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Degraded soil is one of growers’ most threatening disasters

jon stika


As fertilizer and diesel fuel prices hit record highs, I think of all the farmers I know who cut their fuel and fertilizer costs in half years ago. Some of them no longer use fertilizer at all, and the majority of them tell me they burn the greatest share of their diesel fuel in a combine, not in a tractor.

All of them have learned how to manage their soil to improve its health and ability to capture and store water and cycle nutrients to their crops. None of them have made significant sacrifices in crop yields, and all of them are more profitable.

These producers suffer far less during periods of drought or flood and so do not depend on outside assistance to keep them in the black.

In May, the U.S. Department of Agriculture allocated $6 billion for producers impacted by drought, floods, or other natural disasters. Imagine how much less money would be needed for disaster assistance if our agricultural soils infiltrated water that was stored for the crop to use over an extended period of time. Any excess water would percolate deep to recharge the local aquifer or move on through tile drainage systems to surface water.

Oftentimes the “disaster” we face is a degraded soil that has occurred through management that does not foster soil biology and soil function.

Soil degradation has happened largely through ignorance about how the soil functions as a biological system. This can be remedied by educating producers, policy makers, regulators, and the public in how the soil can be profitably managed to restore its capacity to function again. I am not against government support for farmers, but wouldn’t it be better for both the farmers and the government if producers could control their own economic affairs by restoring the ability of their soil to function?

NRCS Virginia Cropland Agronomist Chris Lawrence talks about why healthy soil is important. (Image by USDA)

You will often see pitches for various biological products that can be used to enhance yields, and many of them do just that. The reason most of these biological products result in yield increases is because the majority of our agricultural soils are biologically deficient. Some of the biological products introduce microbiology that is missing from the soil due to approaches that have degraded the soil and all the things that are trying to live there.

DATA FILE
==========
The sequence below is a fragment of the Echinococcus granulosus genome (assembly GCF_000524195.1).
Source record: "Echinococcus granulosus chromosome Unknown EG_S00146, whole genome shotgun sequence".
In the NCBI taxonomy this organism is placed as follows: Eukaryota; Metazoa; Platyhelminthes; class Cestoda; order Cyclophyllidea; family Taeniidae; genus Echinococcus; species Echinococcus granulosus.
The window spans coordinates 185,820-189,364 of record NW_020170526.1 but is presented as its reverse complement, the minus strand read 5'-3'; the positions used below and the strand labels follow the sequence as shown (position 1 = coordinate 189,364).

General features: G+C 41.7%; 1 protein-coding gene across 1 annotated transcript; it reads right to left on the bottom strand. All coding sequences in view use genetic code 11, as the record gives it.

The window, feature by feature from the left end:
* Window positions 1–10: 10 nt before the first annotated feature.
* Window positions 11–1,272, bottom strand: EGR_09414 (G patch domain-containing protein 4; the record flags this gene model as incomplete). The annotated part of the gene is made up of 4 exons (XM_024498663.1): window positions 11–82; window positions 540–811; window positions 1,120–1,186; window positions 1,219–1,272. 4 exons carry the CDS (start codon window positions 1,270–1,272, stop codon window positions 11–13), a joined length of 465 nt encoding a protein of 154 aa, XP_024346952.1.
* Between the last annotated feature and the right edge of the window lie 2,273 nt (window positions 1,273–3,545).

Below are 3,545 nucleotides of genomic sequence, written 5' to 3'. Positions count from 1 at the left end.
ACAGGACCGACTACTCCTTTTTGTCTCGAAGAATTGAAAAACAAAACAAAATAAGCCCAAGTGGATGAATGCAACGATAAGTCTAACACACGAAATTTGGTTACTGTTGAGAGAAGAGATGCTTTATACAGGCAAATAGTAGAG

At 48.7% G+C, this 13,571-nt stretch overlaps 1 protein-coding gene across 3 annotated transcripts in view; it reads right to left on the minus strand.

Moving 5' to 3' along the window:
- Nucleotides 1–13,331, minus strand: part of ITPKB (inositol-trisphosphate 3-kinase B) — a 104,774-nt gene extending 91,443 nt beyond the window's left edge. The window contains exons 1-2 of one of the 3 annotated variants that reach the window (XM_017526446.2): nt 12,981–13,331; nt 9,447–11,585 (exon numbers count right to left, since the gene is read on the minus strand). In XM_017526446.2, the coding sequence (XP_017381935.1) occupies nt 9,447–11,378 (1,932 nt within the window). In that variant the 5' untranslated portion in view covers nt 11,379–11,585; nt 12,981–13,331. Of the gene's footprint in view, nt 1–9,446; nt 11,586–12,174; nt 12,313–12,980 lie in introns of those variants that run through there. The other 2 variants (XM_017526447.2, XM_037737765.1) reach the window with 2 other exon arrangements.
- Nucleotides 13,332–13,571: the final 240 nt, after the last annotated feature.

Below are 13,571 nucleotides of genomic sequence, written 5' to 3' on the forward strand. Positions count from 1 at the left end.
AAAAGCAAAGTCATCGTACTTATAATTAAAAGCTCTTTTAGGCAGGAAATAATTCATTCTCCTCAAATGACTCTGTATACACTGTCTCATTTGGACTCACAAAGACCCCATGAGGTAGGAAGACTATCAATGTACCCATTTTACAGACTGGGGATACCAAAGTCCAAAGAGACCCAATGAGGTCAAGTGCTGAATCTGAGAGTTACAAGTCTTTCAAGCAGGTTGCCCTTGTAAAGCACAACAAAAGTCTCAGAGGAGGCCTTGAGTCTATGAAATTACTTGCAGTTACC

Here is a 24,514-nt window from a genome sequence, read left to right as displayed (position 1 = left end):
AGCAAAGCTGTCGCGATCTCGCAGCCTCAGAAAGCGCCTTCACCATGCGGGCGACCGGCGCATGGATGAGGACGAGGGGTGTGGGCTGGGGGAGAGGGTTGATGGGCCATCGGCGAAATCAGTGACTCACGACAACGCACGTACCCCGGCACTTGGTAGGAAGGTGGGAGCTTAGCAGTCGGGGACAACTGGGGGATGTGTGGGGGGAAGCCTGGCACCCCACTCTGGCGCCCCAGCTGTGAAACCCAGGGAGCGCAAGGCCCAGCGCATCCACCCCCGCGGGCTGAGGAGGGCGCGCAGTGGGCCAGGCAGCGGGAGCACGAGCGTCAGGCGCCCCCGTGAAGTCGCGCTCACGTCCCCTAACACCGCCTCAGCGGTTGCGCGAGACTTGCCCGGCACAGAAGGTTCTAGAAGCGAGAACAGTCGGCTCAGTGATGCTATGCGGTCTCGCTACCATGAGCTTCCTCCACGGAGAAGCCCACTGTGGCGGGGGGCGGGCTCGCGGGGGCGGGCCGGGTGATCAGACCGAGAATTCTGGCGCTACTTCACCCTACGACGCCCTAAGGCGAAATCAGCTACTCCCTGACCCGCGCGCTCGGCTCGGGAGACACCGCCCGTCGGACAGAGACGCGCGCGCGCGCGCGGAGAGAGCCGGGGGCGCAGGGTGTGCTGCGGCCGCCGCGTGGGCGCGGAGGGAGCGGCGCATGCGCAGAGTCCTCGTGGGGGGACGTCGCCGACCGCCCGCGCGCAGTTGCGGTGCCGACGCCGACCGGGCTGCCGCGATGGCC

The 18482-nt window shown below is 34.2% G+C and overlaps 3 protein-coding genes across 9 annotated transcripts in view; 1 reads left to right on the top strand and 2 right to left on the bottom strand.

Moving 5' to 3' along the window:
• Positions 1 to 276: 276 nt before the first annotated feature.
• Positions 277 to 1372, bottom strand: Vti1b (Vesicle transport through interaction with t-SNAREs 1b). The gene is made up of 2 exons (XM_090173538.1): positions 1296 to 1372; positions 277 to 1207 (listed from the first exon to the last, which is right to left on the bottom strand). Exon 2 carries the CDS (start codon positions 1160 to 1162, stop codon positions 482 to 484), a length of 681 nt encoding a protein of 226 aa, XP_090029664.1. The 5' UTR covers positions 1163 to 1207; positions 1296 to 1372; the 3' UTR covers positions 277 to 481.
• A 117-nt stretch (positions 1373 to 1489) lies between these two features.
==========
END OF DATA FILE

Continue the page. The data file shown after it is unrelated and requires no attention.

This leaves producers with a choice: change how the soil is managed to restore the biology, or purchase and apply biologicals on a continual basis. All of the biology necessary for the soil to function is present in the soil, but it is often only present in very reduced populations that are not able to fulfill their roles. Once the soil is managed in a way that allows all of the organisms of the soil food web to flourish, they will return to levels that will make the soil function to infiltrate water and cycle nutrients, often in only a few years’ time.

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The principles of restoring soil health (aka regenerative agriculture) are to disturb the soil less, increase the diversity of plants grown on the soil each year, keep living roots in the soil as much of the year as possible, and keep the soil covered with plants and their residues at all times. These four principles require a change in thinking more than anything else. Implementing the principles of soil health often requires doing less instead of doing more. That’s why they are more cost-effective from day one. Implementing the principles of soil health is achievable by every producer. By doing so, it will put them in control of reducing input costs that they currently find necessary in order to produce crops on soil that is not functioning to its full potential.

Increasing profitability and reducing dependency on external inputs and financial support is within the reach of every producer. Production agriculture has structured itself around dysfunctional soil for a long time and has developed products and procedures that deal with dysfunctional soil very well. But this has come with a price to us all — producers, taxpayers and our environment as a whole.

The time has come for producers to make some hard choices that involve change. Restore the capacity of the soil to function and take control of input costs, or hope that high crop prices and government support will enable you to continue as a farmer.

Jon Stika is a retired Natural Resources Conservation Service soil health instructor and current part-time professional at the North Dakota State University Dickinson Research Extension Center. He is also the author of “A Soil Owner’s Manual: How to Restore and Maintain Soil Health.”

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